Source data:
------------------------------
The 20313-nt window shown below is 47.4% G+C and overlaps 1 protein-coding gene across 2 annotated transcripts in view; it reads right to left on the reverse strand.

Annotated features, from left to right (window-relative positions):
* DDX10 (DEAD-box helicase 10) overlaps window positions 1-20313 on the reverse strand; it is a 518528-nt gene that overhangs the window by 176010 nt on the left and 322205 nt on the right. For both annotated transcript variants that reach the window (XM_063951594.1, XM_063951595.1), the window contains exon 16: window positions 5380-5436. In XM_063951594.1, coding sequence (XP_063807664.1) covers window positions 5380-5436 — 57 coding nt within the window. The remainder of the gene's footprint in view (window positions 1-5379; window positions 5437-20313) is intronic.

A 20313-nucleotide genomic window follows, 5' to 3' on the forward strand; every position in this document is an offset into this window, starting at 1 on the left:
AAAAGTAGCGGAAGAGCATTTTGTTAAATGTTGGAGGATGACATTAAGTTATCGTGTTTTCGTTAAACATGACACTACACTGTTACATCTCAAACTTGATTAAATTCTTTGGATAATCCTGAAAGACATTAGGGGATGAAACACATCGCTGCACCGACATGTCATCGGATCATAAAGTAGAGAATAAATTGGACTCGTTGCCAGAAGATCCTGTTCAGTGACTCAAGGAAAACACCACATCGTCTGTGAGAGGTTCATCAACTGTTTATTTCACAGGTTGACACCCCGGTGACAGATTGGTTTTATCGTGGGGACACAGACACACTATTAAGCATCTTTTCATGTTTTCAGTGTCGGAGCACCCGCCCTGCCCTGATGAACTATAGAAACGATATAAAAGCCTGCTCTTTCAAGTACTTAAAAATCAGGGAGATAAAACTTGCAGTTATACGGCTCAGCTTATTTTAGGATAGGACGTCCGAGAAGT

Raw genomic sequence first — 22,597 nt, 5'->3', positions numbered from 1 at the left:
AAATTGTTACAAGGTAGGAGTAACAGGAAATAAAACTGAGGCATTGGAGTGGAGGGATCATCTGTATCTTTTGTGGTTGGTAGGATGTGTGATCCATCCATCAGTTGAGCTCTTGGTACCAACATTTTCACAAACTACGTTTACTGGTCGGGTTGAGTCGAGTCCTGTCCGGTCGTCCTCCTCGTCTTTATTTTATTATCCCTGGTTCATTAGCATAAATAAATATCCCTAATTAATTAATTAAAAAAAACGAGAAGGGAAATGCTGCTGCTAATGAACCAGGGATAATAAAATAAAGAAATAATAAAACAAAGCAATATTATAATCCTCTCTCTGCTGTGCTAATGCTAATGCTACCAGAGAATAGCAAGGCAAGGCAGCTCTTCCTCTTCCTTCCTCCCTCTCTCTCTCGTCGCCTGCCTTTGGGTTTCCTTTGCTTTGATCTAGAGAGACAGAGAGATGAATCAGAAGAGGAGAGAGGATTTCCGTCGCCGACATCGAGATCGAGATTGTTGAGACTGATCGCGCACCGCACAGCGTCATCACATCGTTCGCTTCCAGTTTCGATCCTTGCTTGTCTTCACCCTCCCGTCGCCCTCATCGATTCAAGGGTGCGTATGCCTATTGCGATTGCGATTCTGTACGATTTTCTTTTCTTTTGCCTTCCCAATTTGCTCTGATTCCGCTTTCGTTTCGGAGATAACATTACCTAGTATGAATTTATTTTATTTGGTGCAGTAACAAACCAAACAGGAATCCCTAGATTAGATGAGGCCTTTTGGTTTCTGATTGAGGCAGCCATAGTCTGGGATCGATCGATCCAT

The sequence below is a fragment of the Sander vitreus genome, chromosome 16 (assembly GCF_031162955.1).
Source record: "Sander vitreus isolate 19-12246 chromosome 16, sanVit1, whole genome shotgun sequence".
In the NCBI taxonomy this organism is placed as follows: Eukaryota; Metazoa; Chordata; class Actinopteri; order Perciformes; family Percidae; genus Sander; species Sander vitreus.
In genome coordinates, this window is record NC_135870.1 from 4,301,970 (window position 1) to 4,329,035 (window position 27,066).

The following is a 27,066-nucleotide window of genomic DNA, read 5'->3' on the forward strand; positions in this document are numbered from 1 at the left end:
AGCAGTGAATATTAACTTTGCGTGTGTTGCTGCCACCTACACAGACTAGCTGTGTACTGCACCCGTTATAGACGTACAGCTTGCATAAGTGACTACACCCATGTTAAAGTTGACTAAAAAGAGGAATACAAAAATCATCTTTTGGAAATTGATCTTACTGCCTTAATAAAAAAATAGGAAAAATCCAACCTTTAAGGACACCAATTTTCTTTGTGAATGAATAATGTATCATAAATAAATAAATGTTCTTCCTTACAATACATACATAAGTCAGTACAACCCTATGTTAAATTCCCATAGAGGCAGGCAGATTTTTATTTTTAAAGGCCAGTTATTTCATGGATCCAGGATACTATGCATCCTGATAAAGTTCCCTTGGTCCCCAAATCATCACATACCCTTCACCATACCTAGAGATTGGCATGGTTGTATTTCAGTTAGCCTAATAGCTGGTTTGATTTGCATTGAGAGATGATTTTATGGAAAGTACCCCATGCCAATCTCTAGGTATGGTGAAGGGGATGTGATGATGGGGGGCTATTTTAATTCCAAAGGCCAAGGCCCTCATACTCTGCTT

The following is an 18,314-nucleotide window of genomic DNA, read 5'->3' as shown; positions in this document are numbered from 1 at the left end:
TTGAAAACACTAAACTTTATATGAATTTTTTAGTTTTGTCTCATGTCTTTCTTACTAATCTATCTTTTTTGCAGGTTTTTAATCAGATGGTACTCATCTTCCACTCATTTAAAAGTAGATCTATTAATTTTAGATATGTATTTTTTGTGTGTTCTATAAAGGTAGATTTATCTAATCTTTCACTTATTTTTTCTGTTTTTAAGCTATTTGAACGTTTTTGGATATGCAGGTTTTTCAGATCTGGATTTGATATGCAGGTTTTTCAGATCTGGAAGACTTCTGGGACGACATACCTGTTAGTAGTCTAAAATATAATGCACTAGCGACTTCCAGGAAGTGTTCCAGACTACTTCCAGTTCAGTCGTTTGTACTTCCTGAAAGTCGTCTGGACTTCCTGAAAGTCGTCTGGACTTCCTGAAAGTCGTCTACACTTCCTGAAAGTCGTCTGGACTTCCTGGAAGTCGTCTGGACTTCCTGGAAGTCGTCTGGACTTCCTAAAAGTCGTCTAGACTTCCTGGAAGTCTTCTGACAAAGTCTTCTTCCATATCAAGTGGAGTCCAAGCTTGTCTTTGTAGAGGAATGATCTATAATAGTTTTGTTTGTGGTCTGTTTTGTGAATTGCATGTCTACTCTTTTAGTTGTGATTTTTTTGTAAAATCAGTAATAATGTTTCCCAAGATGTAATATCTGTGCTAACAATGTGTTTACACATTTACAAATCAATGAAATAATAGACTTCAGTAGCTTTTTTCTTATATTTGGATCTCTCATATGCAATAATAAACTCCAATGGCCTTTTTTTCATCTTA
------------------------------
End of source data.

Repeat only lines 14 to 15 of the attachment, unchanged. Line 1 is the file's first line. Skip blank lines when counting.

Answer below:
The following is an 18,314-nucleotide window of genomic DNA, read 5'->3' as shown; positions in this document are numbered from 1 at the left end:
TTGAAAACACTAAACTTTATATGAATTTTTTAGTTTTGTCTCATGTCTTTCTTACTAATCTATCTTTTTTGCAGGTTTTTAATCAGATGGTACTCATCTTCCACTCATTTAAAAGTAGATCTATTAATTTTAGATATGTATTTTTTGTGTGTTCTATAAAGGTAGATTTATCTAATCTTTCACTTATTTTTTCTGTTTTTAAGCTATTTGAACGTTTTTGGATATGCAGGTTTTTCAGATCTGGATTTGATATGCAGGTTTTTCAGATCTGGAAGACTTCTGGGACGACATACCTGTTAGTAGTCTAAAATATAATGCACTAGCGACTTCCAGGAAGTGTTCCAGACTACTTCCAGTTCAGTCGTTTGTACTTCCTGAAAGTCGTCTGGACTTCCTGAAAGTCGTCTGGACTTCCTGAAAGTCGTCTACACTTCCTGAAAGTCGTCTGGACTTCCTGGAAGTCGTCTGGACTTCCTGGAAGTCGTCTGGACTTCCTAAAAGTCGTCTAGACTTCCTGGAAGTCTTCTGACAAAGTCTTCTTCCATATCAAGTGGAGTCCAAGCTTGTCTTTGTAGAGGAATGATCTATAATAGTTTTGTTTGTGGTCTGTTTTGTGAATTGCATGTCTACTCTTTTAGTTGTGATTTTTTTGTAAAATCAGTAATAATGTTTCCCAAGATGTAATATCTGTGCTAACAATGTGTTTACACATTTACAAATCAATGAAATAATAGACTTCAGTAGCTTTTTTCTTATATTTGGATCTCTCATATGCAATAATAAACTCCAATGGCCTTTTTTTCATCTTA